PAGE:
20110619  Anita  Land2011 4327

Improving Economy and Sustainability in Lamb Meat Production through Development of an Economic Advisory Tool: Optimized and Individually Adapted Breed Choice

Loss of grazing sheep due to diseases and predators is a severe animal welfare and economic issue. The «SheepBreeds» project aims at reducing lamb loss by choosing the breed that is adapted best to the specific conditions.

In organic production, one important part of maintaining a high animal welfare is to choose a robust breed that fits into its environment. Grazing animals face welfare and production challenges; i.e. predators, diseases and accidents. In Norway, loss of sheep on range pastures due to diseases and predators leads to annual economic losses of approximately NOK 100 million and is a severe animal welfare issue. There is a knowledge gap regarding the different sheep breeds and how they perform in areas with various challenges such as predators compared to areas with diseases. A breed that performs well in a predator area may not be equally successful in a disease area. Norwegian White Sheep (NWS), by far the most commonly used breed today, is for example known to than the Norwegian Short Tailed Sheep (Spæl). The aim of the proposed project is to evaluate if there is a difference between and within sheep breeds in how they perform on rangeland pastures with predators or disease challenges. By this, we want to develop an economic advisory tool on which breed is the best choice for each individual farmer and the specific production conditions. Moreover, we want to investigate if genetic selection a more beneficial behaviour in confrontation with predators. The challenges in pasture based productions must be addressed to ensure a sustainable grazing production in Mid-Norway. The importance of choosing animals that cope well in the environment that we provide is of great importance, both when it comes to ethics and production.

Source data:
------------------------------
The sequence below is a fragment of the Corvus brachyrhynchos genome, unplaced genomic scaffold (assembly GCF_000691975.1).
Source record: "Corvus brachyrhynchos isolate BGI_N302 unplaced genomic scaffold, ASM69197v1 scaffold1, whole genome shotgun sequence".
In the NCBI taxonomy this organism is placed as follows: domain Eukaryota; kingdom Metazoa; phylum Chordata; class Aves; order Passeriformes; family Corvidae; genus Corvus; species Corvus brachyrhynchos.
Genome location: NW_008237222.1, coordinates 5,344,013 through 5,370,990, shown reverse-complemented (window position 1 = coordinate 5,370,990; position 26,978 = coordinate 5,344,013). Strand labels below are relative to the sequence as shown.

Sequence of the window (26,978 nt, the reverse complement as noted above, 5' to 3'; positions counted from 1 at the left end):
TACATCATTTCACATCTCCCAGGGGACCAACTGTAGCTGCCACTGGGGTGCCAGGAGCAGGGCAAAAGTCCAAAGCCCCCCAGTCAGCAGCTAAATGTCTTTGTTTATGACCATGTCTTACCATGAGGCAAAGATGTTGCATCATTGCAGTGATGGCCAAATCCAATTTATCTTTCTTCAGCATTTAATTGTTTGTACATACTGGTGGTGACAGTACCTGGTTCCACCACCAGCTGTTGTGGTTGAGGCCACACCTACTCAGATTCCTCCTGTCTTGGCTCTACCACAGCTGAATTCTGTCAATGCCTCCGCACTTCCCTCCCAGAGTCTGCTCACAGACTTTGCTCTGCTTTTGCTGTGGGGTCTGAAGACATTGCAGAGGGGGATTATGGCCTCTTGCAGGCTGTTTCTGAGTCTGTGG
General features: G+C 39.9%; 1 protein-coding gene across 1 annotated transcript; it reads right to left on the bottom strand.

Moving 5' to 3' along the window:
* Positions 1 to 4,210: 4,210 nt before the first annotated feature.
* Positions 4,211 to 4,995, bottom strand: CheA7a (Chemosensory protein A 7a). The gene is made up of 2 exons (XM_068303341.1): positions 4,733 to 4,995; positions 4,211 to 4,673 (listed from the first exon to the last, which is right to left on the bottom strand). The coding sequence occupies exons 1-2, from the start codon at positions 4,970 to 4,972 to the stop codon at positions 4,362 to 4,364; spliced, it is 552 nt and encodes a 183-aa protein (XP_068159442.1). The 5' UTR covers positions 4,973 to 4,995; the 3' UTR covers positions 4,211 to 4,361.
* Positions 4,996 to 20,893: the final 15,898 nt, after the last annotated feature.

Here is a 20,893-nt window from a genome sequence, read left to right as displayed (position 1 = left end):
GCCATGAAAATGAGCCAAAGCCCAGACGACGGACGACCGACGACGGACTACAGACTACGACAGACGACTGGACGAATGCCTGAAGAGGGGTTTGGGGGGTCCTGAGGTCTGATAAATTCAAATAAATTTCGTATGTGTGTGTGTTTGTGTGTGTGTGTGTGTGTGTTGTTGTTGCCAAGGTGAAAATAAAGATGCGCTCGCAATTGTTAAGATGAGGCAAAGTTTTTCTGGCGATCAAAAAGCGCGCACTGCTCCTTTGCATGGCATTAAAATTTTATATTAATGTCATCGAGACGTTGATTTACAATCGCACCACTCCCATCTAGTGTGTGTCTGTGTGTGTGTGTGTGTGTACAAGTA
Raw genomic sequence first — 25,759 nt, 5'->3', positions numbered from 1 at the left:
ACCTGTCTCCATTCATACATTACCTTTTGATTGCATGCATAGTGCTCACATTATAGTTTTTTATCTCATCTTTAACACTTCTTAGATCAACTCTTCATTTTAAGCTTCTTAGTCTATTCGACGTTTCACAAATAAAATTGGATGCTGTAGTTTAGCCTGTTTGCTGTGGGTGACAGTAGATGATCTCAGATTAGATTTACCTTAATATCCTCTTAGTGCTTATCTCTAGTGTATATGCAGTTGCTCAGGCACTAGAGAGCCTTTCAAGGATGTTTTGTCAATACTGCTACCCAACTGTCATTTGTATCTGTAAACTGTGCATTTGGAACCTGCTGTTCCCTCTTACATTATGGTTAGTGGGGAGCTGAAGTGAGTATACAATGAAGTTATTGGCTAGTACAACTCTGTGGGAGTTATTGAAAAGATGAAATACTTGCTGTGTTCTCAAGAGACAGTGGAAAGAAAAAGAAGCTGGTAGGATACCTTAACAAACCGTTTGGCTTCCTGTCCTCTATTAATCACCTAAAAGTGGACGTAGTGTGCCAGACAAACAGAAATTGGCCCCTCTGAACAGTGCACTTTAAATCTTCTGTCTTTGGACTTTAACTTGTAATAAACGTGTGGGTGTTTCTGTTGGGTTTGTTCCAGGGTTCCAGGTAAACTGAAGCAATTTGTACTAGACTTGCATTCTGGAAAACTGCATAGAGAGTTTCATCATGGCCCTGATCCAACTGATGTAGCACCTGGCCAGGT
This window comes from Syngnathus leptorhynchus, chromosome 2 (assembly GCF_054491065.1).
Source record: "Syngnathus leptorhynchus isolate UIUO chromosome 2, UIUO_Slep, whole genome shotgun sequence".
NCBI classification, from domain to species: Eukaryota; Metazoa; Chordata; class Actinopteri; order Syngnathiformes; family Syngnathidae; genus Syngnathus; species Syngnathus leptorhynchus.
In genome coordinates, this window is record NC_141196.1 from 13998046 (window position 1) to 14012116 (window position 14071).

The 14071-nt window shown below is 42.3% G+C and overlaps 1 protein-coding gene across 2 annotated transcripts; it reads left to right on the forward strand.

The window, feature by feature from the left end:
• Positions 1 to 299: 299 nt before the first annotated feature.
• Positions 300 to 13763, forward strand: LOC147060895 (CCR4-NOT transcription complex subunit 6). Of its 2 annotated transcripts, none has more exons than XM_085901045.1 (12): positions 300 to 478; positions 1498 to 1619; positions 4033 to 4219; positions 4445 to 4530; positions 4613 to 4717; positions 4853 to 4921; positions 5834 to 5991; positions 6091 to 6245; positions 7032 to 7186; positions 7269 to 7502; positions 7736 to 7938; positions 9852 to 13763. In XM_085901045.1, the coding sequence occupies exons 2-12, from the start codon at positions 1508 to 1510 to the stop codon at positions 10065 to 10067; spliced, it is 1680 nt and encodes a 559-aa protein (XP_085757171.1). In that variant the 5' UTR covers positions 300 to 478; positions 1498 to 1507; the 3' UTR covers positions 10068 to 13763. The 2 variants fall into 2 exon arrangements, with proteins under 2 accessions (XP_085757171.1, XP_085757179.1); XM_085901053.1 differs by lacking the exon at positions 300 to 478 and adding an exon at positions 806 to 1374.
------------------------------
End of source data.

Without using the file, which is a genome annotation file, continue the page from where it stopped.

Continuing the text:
Project partners: Lise Grøva (NIBIO), Unni Støbet Lande (NIBIO), Ola Flaten (NIBIO), Emma Eythorsdottir (Agricultural University of Iceland) and Olafur Dyrmundson (Agricultural University of Iceland)
Funding:Regional Research Fund for Mid Norway
Project period:

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